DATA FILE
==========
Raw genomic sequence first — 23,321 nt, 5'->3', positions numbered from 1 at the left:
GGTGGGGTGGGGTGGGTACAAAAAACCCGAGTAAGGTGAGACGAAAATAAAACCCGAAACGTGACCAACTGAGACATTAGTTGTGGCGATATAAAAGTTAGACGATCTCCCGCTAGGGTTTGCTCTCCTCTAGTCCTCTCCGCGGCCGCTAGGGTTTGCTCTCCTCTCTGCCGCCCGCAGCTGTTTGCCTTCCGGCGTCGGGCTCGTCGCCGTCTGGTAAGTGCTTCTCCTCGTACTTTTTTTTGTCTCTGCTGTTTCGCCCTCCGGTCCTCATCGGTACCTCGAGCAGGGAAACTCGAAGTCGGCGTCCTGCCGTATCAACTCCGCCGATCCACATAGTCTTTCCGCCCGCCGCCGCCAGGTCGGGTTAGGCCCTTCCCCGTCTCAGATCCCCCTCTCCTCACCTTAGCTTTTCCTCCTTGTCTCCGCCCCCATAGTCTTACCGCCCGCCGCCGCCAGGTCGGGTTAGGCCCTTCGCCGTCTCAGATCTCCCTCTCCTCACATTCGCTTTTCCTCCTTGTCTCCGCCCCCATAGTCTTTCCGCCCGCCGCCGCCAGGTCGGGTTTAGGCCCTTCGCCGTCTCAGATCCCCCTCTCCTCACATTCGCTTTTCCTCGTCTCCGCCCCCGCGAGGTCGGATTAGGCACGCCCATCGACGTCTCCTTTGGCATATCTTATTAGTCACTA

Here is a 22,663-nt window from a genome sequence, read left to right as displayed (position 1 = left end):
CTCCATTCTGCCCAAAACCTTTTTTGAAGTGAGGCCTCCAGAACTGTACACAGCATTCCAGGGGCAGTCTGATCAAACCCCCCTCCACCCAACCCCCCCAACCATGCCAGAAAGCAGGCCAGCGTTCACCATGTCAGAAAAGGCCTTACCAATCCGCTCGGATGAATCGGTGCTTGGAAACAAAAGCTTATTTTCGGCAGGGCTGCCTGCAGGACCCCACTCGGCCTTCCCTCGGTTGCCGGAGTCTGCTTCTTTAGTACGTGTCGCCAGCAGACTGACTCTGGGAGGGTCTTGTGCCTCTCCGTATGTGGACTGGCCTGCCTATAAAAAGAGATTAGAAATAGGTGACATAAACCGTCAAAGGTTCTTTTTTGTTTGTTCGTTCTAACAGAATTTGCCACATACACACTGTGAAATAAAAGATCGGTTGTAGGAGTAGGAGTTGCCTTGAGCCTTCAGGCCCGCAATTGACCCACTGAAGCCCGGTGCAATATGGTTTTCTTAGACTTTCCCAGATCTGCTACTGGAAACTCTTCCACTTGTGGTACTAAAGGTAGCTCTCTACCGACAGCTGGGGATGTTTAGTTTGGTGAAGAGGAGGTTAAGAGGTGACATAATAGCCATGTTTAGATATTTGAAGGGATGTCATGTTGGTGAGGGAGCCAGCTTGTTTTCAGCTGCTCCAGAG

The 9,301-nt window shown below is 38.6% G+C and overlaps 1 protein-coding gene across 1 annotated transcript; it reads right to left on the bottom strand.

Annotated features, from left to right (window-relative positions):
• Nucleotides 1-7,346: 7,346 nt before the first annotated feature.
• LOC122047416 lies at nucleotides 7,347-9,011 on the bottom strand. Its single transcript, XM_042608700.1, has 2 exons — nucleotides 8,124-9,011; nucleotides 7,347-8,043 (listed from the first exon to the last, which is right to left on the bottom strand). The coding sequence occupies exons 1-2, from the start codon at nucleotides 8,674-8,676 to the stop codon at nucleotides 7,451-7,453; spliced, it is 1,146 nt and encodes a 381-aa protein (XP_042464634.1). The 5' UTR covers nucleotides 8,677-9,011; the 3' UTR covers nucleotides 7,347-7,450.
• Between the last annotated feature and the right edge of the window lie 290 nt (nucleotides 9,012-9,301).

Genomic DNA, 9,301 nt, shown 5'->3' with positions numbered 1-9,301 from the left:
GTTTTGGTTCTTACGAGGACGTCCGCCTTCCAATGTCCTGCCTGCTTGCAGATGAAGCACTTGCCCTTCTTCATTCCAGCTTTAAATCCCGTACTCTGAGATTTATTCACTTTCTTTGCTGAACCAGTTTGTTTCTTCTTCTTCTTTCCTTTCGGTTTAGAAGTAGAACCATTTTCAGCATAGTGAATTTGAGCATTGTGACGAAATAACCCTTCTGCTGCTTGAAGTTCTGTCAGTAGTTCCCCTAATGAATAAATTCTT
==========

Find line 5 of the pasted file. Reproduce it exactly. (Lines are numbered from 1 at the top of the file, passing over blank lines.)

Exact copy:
The 9,301-nt window shown below is 38.6% G+C and overlaps 1 protein-coding gene across 1 annotated transcript; it reads right to left on the bottom strand.